Will Toot for Funding

Oct 5, 2016 at 10:48 am
Will Toot for Funding

“Other people are talking about what’s going on here,” April Foster said during IdeaFestival’s panel on startups in the Midwest. “It should be us.”

Foster, founder of Inked, which connects influencers and products and the web, should know. She graduated from Western Kentucky University, went into, and got out of, pharmaceutical sales and built what’s now the seventh fastest-growing business in Kentucky, according to Inc. magazine. Foster, who admitted she started out scrapbooking, is leading the way in “influencer commerce.” Part of a five-person panel on the state of entrepreneurship in the Midwest and how to cultivate it, Foster echoed the words of the St. Louis crooner Pokey LaFarge: “We realize we’re supposed to be humble because we’re from the Midwest. But I go around saying ‘Yeah, we’re from the Midwest.”

With funding, more is more.

What kind of funding, and from whom, is the challenge all startups face, but the good news is that while access to capital remains tricky, it’s never been cheaper to start-up, according to Jonathan Shieber, who works at Tech Crunch and moderated the panel. Startups need three things Shieber said: access to markets, access to capital and talent.

Jason D’Mello, now an assistant professor at Fred Kiesner Center for Entrepreneurship at Loyola Marymount University, said he would add ideas as a fourth requirement for a startup, because without an idea, there’s nothing to start up.

“One of the things we look for are really big ideas that will turn the market upside down,” Wendy Lea, Cintrifuse CEO said, in harmony with the IdeaFestival theme this year to embrace dangerous ideas. Cintrifuse, a startup catalyst organization made of a public-private partnership, is enabling greater Cincinnati to create a new economy, she said. 

What does the new economy look like? According to a study published in the Global Entrepreneurship Monitor for 2015-2016, 95 percent of startups were self-funded.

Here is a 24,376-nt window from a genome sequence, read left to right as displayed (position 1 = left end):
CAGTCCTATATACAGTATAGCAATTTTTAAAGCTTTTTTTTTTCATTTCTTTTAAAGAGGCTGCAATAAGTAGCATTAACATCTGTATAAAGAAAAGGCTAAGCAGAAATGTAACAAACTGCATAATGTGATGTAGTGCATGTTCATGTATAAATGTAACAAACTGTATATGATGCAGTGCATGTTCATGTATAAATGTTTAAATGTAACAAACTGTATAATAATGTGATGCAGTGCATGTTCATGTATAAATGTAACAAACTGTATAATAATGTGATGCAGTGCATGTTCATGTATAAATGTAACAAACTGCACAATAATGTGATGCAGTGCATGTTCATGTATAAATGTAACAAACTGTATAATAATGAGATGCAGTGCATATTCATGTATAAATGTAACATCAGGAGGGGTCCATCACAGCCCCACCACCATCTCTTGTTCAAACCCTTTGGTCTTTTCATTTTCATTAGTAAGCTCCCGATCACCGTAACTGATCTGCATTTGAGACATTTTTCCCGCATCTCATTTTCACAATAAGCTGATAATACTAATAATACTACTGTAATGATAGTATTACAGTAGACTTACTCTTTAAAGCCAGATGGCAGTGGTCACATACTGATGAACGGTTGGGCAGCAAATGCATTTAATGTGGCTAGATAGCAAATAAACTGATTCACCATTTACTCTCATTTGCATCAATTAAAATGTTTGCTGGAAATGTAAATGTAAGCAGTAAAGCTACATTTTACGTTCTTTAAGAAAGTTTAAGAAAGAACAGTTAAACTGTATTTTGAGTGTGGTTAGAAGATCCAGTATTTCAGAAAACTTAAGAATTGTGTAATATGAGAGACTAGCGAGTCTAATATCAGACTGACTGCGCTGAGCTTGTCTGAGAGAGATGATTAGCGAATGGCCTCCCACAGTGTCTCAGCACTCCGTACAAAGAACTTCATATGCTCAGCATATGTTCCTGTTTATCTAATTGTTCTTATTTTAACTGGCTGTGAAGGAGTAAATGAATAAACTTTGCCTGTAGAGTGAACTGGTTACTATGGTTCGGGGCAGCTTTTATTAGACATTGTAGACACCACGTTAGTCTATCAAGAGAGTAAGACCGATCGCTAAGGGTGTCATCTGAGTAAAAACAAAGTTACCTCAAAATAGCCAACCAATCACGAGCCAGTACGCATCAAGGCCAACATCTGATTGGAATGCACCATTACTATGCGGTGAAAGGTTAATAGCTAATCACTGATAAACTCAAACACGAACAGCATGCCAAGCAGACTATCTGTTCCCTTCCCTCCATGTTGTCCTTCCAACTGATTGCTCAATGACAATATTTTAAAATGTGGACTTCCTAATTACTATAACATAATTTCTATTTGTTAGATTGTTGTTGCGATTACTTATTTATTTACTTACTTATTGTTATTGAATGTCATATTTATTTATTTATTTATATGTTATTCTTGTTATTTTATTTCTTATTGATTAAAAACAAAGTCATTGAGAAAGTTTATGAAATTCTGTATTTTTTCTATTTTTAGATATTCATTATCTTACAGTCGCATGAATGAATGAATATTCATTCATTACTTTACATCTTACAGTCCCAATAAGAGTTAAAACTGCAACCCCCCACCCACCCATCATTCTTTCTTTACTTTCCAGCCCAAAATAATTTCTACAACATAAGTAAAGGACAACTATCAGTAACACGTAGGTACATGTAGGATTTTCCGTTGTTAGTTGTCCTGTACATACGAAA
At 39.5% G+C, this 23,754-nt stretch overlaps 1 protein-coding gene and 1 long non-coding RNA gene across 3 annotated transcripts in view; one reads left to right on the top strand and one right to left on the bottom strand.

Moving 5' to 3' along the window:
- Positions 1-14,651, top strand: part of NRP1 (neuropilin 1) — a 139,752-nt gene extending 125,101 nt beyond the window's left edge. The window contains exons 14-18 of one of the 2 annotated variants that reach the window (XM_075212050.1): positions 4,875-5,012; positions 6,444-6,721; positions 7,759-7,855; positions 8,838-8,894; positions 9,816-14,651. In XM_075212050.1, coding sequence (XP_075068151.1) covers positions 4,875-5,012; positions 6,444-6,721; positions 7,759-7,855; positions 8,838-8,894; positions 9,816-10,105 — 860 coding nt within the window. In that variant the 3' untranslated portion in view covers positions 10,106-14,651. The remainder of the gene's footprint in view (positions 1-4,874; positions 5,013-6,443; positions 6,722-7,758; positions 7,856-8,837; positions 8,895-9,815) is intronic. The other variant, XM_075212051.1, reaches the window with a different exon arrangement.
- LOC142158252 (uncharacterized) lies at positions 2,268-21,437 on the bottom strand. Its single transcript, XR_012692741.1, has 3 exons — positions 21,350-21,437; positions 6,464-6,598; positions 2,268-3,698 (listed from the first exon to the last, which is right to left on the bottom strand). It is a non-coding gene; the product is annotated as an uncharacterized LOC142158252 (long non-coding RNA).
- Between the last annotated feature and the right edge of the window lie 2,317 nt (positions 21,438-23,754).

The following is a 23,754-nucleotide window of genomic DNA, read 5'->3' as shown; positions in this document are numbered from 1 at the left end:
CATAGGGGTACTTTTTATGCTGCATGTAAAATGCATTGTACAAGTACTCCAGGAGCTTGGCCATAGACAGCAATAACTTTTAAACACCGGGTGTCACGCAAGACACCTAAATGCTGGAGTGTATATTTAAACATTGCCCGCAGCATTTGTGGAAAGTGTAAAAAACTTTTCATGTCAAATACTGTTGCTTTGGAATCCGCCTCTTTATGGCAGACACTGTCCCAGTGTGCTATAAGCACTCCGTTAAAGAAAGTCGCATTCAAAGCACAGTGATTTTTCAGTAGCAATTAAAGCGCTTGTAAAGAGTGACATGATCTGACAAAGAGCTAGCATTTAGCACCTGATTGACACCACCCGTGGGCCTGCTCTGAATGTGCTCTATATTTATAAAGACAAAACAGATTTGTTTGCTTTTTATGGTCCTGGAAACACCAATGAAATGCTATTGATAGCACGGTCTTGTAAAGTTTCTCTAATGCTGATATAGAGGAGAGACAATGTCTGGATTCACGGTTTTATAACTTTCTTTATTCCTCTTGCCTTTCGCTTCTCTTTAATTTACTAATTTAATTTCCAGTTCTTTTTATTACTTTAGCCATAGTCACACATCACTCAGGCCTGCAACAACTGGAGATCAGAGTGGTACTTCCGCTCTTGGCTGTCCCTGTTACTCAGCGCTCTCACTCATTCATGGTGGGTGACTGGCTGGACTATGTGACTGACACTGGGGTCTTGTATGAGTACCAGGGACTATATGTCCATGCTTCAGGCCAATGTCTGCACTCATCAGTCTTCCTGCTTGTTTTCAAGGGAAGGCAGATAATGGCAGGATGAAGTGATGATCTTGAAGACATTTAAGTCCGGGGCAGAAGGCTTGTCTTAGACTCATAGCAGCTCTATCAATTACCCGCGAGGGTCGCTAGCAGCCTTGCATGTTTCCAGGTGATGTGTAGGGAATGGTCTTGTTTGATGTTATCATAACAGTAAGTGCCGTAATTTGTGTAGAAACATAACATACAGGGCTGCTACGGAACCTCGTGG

Is raising capital less contingent on where you live, than dependent on whether friends and family will invest? What about peer-to-peer lending? What if you startup and fail?

Drura Parrish, CEO of MakeTime, said watching the ebb and flow of income in his family’s manufacturing business over three generations was the impetus for his entrepreneurship (but added he thinks it’s bred into people, too). MakeTime is an online marketplace for excess machine time. He said he asked people to let him have a piece of equipment for a month to see what he could do with it, to open up opportunities for new uses and markets and voila. Parrish, who grew up in Henderson, Kentucky, said failure is a means to another opportunity and never an excuse to quit, as it’s “disproportionate to the good that can come out of it (entrepreneurship).”

Likewise, Stacy Griggs, a Kentucky resident, and CEO of El Toro, said successful entrepreneurs are ones who don’t quit. El Toro, his fourth startup, helps advertisers target more effectively. Griggs said he believes entrepreneurs are well supported in Louisville. As for the money, Griggs said,  “It’s actually far easier to be successful to finance yourself.”

Fear can’t be a factor if you want your startup to succeed. Indeed, Parrish said, “Go big. There’s not a second to waste on your path ... every piece has a distinct flavor — once you taste it, you have to grab it.”

How do we get there? “To do that we have to have a lot of conversations like this,” Lea said.  “Entrepreneurship is bloody lonely.” She sees peer-to-peer relationships as important to survival as an entrepreneur for emotional support and financial support.

“It’s those big, big ideas that take a lot of courage and a lot of capital, too,” Lea said. Lea’s vision for startup here is “to plant enough seeds for all to know each other and it just rolls,” she said. 

Is a Midwesterner’s access to people and funding really that simple now, despite our provincial ways and humble means? “The internet democratized business. You can start from here,” Griggs said. “It doesn’t matter where you are. The low-cost and high-quality living is going to attract talent,” he said.

Hear that Louisville? Now let me see you swagger.